Talcum powder dusted on the genital area may reach the ovaries. The International Agency for Research on Cancer has concluded that perineal talc is a possible carcinogen. Several studies conducted over the past 25 years have found an association between perineal talc powders and ovarian cancer. In fact, case-control studies found premenopausal women were 2-3 times more likely to develop ovarian cancer when using powders or feminine hygiene products containing talc, compared to women with no use. Levin Simes talcum powder lawyers are investigating cases of talcum powder ovarian cancer.
Growth limited to ovaries
5,559 Patients Treated
87.5% Survival 3 Yr
82.1% Survival 5 Yr
Stage I A
Growth limited to one ovary, no ascites, no tumour on external surface, capsule intact.
Stage I B
Growth limited to both ovaries, no ascites, no tumour on external surface, capsule intact.
Stage I C
Tumour either stage Ia or Ib, but with tumour on one or both ovaries, with capsule ruptured, with ascites present containing malignant cells, or with positive peritoneal washings.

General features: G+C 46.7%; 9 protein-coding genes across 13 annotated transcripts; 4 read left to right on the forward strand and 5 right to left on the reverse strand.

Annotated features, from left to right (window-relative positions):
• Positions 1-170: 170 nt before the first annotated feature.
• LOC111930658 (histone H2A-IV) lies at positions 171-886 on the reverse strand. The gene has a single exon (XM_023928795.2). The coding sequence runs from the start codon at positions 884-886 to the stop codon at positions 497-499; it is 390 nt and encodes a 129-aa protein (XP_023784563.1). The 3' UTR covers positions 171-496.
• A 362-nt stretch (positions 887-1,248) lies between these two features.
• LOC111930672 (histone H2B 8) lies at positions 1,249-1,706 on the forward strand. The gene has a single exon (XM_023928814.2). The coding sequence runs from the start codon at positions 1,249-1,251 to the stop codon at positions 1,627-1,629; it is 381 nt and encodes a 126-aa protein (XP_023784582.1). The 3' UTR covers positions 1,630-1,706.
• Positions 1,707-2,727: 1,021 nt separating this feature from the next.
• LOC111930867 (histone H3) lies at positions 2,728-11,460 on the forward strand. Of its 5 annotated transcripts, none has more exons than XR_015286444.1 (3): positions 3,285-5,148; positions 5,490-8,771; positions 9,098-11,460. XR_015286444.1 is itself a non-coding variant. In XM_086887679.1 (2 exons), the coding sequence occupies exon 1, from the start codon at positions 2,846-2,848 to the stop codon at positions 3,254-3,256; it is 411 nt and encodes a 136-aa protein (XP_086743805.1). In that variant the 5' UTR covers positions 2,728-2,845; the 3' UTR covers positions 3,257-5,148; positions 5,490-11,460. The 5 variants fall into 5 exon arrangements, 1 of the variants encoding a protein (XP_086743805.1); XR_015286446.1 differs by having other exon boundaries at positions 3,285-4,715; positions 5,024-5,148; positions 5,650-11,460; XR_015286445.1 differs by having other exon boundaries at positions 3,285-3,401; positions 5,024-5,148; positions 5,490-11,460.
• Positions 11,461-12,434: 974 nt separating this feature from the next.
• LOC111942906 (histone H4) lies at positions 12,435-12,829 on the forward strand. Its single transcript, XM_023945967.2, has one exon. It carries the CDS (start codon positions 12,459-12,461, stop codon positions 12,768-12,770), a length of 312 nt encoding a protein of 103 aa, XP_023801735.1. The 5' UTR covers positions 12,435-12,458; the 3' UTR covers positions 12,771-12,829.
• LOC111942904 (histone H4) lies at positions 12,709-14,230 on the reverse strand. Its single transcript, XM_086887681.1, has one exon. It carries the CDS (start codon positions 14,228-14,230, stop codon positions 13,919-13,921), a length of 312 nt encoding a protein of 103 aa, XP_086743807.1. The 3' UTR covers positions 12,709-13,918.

Growth involving one or both ovaries with pelvic extension
3,364 Patients Treated
72.1% Survival 3 Yr
64.5% Survival 5 Yr
Stage II A
Extension and/or metastases to the uterus and/or tubes.
Stage II B
Extension to other pelvic tissues.
Stage II C
Tumour either stage IIa or IIb, with tumour on the surface of one or both ovaries, but with capsule(s) ruptured, with ascites present containing malignant cells, or with positive peritoneal washings.
Tumour involving one or both ovaries with peritoneal implants outside the pelvis and/or positive retroperitoneal or inguinal nodes. Superficial liver metastases equal stage III. Tumour limited to the true pelvis but with histologically proven malignant extension to small bowel or omentum.